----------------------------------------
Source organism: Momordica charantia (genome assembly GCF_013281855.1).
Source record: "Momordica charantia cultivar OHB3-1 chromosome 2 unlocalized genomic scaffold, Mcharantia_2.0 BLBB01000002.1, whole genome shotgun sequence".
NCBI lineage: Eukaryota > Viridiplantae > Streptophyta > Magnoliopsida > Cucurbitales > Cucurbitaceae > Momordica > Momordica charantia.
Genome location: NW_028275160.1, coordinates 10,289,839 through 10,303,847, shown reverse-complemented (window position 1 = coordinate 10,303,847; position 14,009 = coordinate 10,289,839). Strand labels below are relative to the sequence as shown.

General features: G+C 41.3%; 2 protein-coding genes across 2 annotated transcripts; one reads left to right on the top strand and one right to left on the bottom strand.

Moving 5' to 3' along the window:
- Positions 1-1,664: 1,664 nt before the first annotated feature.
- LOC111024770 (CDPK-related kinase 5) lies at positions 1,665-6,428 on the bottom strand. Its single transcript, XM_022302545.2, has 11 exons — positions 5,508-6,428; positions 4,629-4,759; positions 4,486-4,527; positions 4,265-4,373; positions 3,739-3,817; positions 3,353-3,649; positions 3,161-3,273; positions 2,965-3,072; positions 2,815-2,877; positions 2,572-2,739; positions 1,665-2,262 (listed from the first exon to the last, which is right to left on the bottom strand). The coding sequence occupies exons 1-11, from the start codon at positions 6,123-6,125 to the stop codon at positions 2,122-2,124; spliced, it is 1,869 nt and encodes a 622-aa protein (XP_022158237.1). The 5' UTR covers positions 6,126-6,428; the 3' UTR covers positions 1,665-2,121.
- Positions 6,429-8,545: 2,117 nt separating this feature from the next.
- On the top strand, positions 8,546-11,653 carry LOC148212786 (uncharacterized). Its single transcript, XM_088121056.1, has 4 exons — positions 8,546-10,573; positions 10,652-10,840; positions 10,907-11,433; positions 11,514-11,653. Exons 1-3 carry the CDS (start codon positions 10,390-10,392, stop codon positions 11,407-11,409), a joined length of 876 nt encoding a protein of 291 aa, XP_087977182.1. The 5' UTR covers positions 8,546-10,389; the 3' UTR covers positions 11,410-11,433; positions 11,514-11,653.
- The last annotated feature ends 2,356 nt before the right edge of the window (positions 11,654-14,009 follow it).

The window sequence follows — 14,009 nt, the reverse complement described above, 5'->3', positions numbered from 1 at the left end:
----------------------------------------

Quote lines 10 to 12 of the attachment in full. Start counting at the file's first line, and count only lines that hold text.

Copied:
- On the top strand, positions 8,546-11,653 carry LOC148212786 (uncharacterized). Its single transcript, XM_088121056.1, has 4 exons — positions 8,546-10,573; positions 10,652-10,840; positions 10,907-11,433; positions 11,514-11,653. Exons 1-3 carry the CDS (start codon positions 10,390-10,392, stop codon positions 11,407-11,409), a joined length of 876 nt encoding a protein of 291 aa, XP_087977182.1. The 5' UTR covers positions 8,546-10,389; the 3' UTR covers positions 11,410-11,433; positions 11,514-11,653.
- The last annotated feature ends 2,356 nt before the right edge of the window (positions 11,654-14,009 follow it).

The window sequence follows — 14,009 nt, the reverse complement described above, 5'->3', positions numbered from 1 at the left end: